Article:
As John Kerry struggles to piece together some semblance of progress in Israeli-Palestinian peace negotiations, Jerusalem is getting busy with some long awaited domestic reforms. Among them are a “governability bill,” raising the Knesset’s electoral threshold from 2 to 3.25 percent, and a bill to begin integrating the country’s ultra-orthodox into military service, from which they’ve long been exempted. The first is seen as a blow to Israel’s Arab minority, about one fifth of the population. The second is one of the biggest possible blows to the ultra-orthodox, which make up about ten percent of Israel’s population.How much the governability bill affects the political power of Israel’s Arabs depends in large part on how they react to it. Together the Knesset’s three Arab parties (Ra’am-Ta’al, the National Democratic Assembly, and Hadash) won eleven Knesset seats in 2013, but only one broke the new threshold of 3.25 percent. Proponents of the bill argue that Israeli Arabs now have an opportunity to enhance their influence by uniting into one party. But the parties are bitterly divided and have long had trouble getting their constituents, though a large portion of the population, to vote in substantial numbers. Opponents of the bill argue that it forces uniformity and compromise on Arabs where Jews get to enjoy vast diversity.The best historical example of political mayhem wrought by low parliamentary thresholds is the Weimar Republic, which didn’t have one at all. Israel’s was dangerously close to that at only 0.8 percent in 1951, but it has gradually raised it ever since. Germany and New Zealand each have a 5 percent threshold for their legislatures, so 3.25 percent isn’t unprecedented. But the Knesset represents a vastly more diverse society than the Bundestag. Whether the taming of chaotic politics is worth the relative exclusion of political minorities—and whether those minorities can unite to enhance their power—remains to be seen.Among the opponents of the bill were Israel’s ultra-orthodox Jewish parties, Shas, and United Torah Jerusalem. Though just ten percent of the population, their constituents turn out in large numbers to vote, pushing them both well past the new threshold and giving them a combined 18 seats in last year’s elections. But left out of the new coalition, they’ve now lost their constituents’ coveted blanket exemption from military conscription. There has long been resentment among Israel’s secular and less religious Jews that the ultra-orthodox aren’t required to fight for the country whose protection they enjoy (and whose welfare payments they live off of). The new law requires modest increases in service requirements for all young ultra-orthodox men, who traditionally claim the right to full-time Torah study. The Haredi opponents of the bill call it the end of the Jewish state. Its secular critics say it doesn’t go far enough to equalize the burden of defense.These are big changes for the tiny country of eight million people that commands so much of the world’s attention. It’s often only foreign policy that puts Israel on the American news cycle, but understanding this dizzyingly complex country is important for America. Besides being a perennial area of political interest for Presidents and Secretaries of State, a significant portion of the American electorate believes that the modern Jewish state is evidence of God’s hand at work in history. What happens there means a lot to many people in the United States and around the world. Trying to understand it beyond the various boycotts and peace negotiations that dominate the headlines is important.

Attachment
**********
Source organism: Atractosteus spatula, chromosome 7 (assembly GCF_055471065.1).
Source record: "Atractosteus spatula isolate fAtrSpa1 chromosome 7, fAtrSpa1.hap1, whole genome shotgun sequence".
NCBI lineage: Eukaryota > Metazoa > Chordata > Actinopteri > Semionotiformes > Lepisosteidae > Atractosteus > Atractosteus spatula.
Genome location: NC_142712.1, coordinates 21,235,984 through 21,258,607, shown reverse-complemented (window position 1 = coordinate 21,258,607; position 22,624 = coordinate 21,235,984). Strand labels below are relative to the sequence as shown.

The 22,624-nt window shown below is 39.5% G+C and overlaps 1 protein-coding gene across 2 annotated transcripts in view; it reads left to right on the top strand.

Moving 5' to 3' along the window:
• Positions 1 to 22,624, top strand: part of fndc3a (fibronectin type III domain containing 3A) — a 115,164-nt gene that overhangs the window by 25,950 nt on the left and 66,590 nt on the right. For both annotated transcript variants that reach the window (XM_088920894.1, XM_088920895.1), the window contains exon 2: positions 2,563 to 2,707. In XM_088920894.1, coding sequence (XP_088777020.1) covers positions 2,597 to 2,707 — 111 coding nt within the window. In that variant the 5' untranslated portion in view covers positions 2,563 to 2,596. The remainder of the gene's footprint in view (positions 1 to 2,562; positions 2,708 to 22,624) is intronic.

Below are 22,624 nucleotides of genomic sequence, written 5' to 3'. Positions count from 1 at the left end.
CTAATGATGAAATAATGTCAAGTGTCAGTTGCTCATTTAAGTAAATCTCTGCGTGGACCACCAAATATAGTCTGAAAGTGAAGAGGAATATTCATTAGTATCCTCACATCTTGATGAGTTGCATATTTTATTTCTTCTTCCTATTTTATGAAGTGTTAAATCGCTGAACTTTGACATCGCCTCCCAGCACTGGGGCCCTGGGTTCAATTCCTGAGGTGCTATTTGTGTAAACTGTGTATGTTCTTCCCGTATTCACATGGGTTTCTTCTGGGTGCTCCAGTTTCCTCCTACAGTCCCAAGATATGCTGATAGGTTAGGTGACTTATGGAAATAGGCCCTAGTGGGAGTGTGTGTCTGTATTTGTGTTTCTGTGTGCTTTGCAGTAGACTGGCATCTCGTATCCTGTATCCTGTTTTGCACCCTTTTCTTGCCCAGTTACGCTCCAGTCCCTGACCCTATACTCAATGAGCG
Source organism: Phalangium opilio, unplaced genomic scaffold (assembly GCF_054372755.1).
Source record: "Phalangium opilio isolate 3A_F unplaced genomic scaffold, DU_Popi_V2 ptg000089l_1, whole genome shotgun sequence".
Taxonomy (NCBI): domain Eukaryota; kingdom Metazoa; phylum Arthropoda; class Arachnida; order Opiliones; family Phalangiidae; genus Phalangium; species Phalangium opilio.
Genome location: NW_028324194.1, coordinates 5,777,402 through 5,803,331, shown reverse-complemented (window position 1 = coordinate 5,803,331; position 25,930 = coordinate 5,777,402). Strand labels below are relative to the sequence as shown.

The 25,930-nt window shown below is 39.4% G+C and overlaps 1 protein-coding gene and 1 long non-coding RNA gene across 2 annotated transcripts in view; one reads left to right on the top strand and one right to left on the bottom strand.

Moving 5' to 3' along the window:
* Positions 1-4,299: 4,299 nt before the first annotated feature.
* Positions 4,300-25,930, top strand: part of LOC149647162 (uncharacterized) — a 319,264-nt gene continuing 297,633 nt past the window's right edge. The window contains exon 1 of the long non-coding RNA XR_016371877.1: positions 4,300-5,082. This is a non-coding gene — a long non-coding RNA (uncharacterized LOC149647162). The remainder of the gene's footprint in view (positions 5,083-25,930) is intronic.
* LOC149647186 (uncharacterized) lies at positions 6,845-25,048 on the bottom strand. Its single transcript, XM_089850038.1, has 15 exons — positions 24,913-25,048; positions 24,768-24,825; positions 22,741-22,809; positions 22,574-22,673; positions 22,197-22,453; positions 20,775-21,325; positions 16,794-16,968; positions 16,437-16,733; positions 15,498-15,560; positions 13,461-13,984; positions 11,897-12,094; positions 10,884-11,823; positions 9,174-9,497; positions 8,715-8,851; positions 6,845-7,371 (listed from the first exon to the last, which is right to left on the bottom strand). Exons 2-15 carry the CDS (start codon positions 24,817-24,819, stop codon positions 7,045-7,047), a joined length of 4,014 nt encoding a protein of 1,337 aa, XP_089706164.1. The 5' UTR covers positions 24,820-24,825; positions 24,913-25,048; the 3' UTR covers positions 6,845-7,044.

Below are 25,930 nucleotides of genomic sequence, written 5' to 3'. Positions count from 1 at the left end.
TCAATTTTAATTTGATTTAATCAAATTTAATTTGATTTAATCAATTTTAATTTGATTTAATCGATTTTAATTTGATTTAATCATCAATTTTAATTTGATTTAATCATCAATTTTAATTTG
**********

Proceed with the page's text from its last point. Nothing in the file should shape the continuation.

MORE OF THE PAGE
Jews is NewsAs Peace Talks Founder, Reforms Sweep Israel